Researchers from the University of Western Australia recruited 98 pregnant women who did not smoke and ate fish no more than twice per week. The researchers gave one group of women 4g of daily fish oil supplements starting at 20 weeks of pregnancy, while the second group was given daily 4g supplements of olive oil from 20 weeks on.
When the women's children were 2.5 years old, the researchers administered growth and development tests. The children of the women who had taken fish oil supplements scored much higher in hand-eye coordination, comprehension, phrase length and vocabulary than the children of the women who had taken olive oil supplements.
The researchers accounted for factors such as breastfeeding and the mother's age, and still found that the children of mothers who'd taken fish oil were more advanced in development, coordination and brainpower.
"These preliminary data indicate that supplementation with a relatively high-dose fish oil during the last 20 weeks of pregnancy is not only safe but also seems to have potential beneficial effects that need to be explored further," said study leader Professor Susan Prescott.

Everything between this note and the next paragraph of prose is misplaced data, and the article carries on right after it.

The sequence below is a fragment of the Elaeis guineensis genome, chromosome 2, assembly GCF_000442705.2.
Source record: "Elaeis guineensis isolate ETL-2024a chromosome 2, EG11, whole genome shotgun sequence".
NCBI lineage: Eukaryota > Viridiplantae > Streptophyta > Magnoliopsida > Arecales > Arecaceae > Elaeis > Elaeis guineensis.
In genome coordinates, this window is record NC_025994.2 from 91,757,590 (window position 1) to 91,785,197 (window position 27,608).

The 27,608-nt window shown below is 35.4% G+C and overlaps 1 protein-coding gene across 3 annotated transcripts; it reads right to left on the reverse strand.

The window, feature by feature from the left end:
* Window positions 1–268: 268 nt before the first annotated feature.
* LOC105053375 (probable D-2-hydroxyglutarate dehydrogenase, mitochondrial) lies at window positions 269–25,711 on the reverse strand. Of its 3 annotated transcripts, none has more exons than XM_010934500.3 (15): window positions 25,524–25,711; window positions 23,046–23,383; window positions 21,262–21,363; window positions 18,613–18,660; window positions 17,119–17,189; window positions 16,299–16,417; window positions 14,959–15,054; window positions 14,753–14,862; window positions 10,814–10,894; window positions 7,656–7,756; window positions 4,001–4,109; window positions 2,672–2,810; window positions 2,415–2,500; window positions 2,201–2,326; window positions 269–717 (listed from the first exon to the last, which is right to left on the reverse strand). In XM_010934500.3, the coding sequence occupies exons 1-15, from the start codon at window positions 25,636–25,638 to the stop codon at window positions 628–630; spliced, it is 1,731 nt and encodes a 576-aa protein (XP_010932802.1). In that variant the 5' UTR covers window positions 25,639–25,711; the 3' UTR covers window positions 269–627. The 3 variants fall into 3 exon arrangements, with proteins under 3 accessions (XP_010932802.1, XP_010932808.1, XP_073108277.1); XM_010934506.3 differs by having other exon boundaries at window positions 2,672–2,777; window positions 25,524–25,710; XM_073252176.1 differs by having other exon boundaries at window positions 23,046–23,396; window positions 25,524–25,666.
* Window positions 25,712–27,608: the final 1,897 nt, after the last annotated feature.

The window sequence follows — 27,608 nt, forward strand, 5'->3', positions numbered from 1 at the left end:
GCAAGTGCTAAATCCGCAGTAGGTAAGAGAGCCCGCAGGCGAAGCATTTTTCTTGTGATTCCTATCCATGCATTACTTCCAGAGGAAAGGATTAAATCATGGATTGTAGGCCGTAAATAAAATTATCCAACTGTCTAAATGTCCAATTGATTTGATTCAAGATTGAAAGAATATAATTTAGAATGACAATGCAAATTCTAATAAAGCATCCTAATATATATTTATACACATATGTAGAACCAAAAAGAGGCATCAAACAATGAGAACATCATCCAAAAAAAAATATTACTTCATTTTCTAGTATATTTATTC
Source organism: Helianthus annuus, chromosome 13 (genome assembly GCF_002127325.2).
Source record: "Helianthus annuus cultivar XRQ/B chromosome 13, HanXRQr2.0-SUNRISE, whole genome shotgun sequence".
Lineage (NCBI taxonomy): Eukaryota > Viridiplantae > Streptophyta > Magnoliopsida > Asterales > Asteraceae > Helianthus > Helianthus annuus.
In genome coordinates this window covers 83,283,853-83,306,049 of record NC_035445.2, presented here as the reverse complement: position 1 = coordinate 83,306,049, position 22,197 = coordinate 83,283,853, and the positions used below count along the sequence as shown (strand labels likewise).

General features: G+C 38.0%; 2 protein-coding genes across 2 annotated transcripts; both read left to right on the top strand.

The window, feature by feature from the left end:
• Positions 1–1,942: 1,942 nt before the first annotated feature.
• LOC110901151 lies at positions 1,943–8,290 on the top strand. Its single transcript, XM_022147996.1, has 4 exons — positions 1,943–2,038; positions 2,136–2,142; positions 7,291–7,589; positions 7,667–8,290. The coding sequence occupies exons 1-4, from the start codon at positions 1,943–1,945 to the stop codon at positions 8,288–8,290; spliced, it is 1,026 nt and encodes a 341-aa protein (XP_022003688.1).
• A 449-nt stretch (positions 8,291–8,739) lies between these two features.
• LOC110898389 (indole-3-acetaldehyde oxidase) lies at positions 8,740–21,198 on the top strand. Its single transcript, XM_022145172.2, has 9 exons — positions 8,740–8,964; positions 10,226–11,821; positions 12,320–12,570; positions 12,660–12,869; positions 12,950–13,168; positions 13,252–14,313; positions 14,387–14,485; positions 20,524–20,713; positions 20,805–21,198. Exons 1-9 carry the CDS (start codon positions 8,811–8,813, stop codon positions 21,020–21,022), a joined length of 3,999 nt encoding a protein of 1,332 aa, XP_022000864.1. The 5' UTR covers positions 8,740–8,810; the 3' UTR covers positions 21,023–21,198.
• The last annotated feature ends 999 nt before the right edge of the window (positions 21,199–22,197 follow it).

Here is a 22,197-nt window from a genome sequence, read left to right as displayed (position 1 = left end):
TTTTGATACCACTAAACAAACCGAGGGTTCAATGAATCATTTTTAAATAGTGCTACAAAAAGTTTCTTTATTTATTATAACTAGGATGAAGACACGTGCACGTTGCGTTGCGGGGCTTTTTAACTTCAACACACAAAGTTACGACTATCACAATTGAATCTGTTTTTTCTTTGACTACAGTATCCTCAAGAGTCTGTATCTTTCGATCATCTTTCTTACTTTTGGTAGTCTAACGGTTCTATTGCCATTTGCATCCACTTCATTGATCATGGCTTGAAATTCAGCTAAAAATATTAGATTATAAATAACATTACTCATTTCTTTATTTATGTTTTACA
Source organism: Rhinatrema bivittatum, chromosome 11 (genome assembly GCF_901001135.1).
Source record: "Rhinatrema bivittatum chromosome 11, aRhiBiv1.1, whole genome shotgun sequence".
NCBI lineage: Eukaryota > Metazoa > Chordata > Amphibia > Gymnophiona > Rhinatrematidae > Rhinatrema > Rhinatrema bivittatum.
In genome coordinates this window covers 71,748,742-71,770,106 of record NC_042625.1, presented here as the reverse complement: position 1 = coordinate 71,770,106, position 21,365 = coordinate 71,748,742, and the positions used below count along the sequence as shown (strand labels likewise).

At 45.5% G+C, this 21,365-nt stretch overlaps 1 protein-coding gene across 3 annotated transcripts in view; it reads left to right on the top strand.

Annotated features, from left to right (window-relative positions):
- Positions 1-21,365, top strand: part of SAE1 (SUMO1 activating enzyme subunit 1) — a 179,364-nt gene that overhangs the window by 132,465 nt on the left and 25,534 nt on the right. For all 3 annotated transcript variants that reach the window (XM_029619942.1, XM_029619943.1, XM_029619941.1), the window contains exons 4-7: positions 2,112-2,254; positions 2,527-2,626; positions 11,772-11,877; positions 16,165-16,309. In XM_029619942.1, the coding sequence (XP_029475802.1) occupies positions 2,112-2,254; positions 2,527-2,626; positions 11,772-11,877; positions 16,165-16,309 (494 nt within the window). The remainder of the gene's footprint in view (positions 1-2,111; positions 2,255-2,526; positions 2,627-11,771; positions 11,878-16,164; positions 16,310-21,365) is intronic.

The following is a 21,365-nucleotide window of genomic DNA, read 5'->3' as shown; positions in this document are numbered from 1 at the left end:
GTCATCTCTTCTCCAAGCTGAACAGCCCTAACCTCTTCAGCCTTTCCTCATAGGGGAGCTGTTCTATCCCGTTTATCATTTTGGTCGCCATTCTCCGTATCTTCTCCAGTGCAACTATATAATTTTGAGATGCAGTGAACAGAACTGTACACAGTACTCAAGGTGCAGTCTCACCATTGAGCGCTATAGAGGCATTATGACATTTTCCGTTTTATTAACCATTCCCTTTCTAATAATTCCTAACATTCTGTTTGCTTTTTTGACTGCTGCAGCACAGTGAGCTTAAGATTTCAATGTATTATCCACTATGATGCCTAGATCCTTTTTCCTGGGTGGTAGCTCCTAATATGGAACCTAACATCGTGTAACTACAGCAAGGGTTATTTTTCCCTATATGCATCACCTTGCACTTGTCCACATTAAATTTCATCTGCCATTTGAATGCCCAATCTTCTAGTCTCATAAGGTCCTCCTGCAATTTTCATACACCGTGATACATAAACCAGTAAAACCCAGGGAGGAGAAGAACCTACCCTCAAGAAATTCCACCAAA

The researchers believe that the last three months of pregnancy are a vital time for pregnant women to take fish oil supplements, since the baby's brain experiences a growth spurt during that time, which lasts through the first few months of the infant's life.
The high omega-3 fatty acid content in the fish oil plays an important part in proper development of the child's central nervous system. Previous studies have shown that omega-3s can also benefit the mother during and after pregnancy by lowering high blood pressure and relieving postpartum depression.